Kate Harding is a general practitioner and hospice doctor who grew up in Brussels. She has worked in many parts of the UK, as well as in Australia and New Zealand. She is returning with her family from Northland, NZ to Herefordshire to live and work in December, following the untimely death of her husband Richard.


Competing interests: None declared. 
  • Eirreg

    I read this on twitter and it made me cry for more than one reason. A truly heartfelt piece of writing by Kate on the pain of losing someone to depression. I hope that she and her children will lean on those close by and offering support. She will find her way, and perhaps become active in drawing attention to the lack of support in the NHS for those suffering from mental illness.

  • ddetina

    Having lost my daughter to suicide almost four years ago, I can very much identify with that feeling of having been careless. It’s the same feeling you have when you can’t find your keys or your iPhone or your stethoscope, but of course many orders of magnitude worse. Your brain wants to keep on looking for what it has lost while the heart already knows. – Dr. Don De Tina

  • Kate Harding

    Yes, exactly. I am so sorry for your terrible loss. In my case, I just cannot BELIEVE that I somehow overlooked the higher risk that anaesthetists are at, in the context of Richard’s rather impulsive and impatient, driven personality – fatal combination, as it turned out. I simply failed to imagine this scenario for our family, for my husband. I know that, had he had to find a gun, or risk a failed hanging, for instance (he had seen several of those on his intensive care unit) he wouldn’t have gone to those lengths; it is the ease with which he was able to access the drugs in the theatres in which he worked daily that made his suicide so much more likely. And I overlooked that, to my eternal regret.

  • Kate Harding

    Thank you so much. We are indeed leaning on the army of friends and family members who are a huge comfort.

  • Kate Harding

    Thank you so much. But I KNOW that I could have done more, and that his death was preventable. I guess that time will help to reduce the feelings of guilt in due course. I certainly hope so.

  • Kate Harding

    Thank you so much.

  • Daron Smith

    What an extraordinarily honest, open, and overwhelmingly heart wrenching piece. I opened it after reading some other blogs when should have been asleep, and can totally understand why it is the top-trending blog. Everyone should read it to get some insight into how the pressures that come from “day to day work” can impact the workers themselves (we are not immune to illness of course) and the devastating impact that this can have on both individuals and families.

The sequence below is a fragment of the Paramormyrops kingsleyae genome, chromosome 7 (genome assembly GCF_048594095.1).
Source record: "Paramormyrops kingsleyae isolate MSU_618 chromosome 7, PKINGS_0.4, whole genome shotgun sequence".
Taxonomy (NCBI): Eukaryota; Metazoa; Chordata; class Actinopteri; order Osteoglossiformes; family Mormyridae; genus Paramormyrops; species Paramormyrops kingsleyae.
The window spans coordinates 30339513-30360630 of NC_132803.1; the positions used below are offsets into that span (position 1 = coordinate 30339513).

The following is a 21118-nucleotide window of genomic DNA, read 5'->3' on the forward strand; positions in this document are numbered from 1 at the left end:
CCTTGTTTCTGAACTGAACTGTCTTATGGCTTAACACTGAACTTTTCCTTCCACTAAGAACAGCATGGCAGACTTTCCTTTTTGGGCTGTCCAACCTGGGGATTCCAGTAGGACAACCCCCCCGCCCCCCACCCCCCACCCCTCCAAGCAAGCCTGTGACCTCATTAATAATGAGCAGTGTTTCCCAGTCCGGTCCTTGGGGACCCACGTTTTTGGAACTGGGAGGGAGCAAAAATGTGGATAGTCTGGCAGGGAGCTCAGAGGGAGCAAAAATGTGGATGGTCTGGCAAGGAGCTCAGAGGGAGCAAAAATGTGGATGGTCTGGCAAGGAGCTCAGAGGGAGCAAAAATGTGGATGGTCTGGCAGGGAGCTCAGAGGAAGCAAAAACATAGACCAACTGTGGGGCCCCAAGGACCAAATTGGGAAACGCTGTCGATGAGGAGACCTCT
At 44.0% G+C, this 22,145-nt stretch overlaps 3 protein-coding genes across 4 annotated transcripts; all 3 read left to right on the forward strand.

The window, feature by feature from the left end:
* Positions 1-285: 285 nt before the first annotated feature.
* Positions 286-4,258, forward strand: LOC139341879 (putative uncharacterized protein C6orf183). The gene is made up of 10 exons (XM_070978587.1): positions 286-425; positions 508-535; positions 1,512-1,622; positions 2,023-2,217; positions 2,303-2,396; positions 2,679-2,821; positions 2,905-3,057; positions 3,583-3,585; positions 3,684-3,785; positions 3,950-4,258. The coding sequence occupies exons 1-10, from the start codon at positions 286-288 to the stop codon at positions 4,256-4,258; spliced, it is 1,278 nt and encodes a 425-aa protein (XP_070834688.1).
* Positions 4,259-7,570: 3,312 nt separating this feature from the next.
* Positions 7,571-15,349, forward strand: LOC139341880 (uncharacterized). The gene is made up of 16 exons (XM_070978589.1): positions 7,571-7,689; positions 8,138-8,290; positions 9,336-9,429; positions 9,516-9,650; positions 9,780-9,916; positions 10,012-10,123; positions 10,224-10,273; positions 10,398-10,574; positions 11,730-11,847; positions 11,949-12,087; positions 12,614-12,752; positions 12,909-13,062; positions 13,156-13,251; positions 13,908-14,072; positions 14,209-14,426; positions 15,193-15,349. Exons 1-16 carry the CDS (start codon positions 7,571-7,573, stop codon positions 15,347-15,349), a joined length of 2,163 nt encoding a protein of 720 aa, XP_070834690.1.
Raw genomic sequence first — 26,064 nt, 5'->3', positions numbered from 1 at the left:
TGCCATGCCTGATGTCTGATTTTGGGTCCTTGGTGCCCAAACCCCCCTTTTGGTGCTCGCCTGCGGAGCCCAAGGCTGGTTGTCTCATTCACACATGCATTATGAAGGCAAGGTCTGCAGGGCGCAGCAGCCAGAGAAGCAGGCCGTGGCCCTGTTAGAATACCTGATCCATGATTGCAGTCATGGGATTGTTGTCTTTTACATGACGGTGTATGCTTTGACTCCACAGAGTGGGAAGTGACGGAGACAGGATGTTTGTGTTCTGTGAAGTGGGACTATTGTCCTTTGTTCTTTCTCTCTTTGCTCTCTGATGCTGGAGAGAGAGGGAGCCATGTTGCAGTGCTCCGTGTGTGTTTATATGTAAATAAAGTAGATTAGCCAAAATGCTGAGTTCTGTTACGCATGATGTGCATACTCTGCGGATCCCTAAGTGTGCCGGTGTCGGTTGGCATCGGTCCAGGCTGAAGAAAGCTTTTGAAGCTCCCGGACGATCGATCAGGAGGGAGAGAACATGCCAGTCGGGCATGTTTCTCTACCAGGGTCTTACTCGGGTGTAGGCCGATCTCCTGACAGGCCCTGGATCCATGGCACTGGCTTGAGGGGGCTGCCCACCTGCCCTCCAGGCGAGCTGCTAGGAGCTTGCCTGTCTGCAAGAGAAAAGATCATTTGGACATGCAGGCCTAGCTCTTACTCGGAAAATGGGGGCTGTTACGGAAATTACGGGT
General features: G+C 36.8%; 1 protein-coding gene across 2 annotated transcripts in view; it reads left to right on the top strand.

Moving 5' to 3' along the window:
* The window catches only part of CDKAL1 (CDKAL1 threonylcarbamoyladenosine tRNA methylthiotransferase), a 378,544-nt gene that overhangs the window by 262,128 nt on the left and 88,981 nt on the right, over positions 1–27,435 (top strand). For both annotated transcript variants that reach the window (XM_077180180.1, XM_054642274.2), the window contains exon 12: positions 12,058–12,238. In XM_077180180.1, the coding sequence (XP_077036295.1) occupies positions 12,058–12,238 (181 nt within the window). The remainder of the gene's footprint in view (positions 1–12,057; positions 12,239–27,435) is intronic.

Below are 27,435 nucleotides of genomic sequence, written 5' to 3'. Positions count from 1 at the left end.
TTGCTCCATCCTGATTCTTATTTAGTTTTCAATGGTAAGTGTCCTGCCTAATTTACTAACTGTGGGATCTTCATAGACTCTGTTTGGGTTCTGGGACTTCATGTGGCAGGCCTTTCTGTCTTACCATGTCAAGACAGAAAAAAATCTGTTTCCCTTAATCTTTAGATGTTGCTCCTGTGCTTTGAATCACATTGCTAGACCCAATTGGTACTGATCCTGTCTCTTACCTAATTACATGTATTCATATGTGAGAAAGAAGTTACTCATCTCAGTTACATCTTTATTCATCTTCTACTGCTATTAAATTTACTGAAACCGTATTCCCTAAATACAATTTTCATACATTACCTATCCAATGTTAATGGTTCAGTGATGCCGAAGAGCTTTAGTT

What can be said in response to such a sad, sad situation except that, Kate, may the amazing strength that you had to write and share your story be sustained to help you tie your family closer, and maintain you through your terrible loss.

  • Ben Phillis

    I don’t know how you could find the courage to write such an amazing piece. I’m very moved and I thank you so much for sharing this with the world, I hope it some way it gives you some comfort to know that your bravery in this most difficult time serves as an inspiration to many readers comfronted with similar situations.

  • Jane Stone-Fewings

    Such beautiful, honest words Kate. I can only send you and the kids love and peace x

  • Denyse Lynch

    Unlike a visible body part we cannot “see” a mental health problem, nor can we assess the depth, width height of it and the comprehensive, all encompassing pain, anguish it causes, except when the sufferer takes their own life. As sufferers it is a feeling we have trouble articulating, describing it because we have no frame of reference and, there is no pain scale on which to rate how severe the pain is or, for medical professionals to assess the severity, let alone prescribe treatment. Our loved ones who do not experience a mental health problem also have no frame of reference, education about it. And it seems neither do medical professionals. And yet when our loved one succeeds at ending their life, because the pain has reached unbearable tolerance, those of us without knowledge, education or experience blame ourselves.
    Whether New Zealand, England or, Canada where I reside and many other countries lack the resources and I suspect, perhaps political will to make available mental health education, support, treatment both for the sufferer and their loved ones. When my father was unsuccessful in his attempt to end his deep, profound pain was, when at last, he obtained the support and help he required, I required.
    Mental health well-being needs to be taught in school alongside hygiene, science, languages, math. We all need to be educated on the dimensions, factors that contribute to good or poor mental health in living our lives, and/or the inherited genes that can impact our mental health well – being.

    Dear Kate, we all do the best we can with what we have and know at any one time. I can’t say “you should not feel guilty”. I felt guilty too, that my dad suffered many years and only when he almost succeeded did he receive help. I do say, may you and your dear husband’s experiences serve as a catalyst for MAJOR changes, for attention to be placed on and significant changes to happen so our most important health dimension, mental health well-being can happen. Bless you and thank you for sharing your story. You inspire me to keep this as focus as I advocate for compassionate health improvements in my own country’s health system.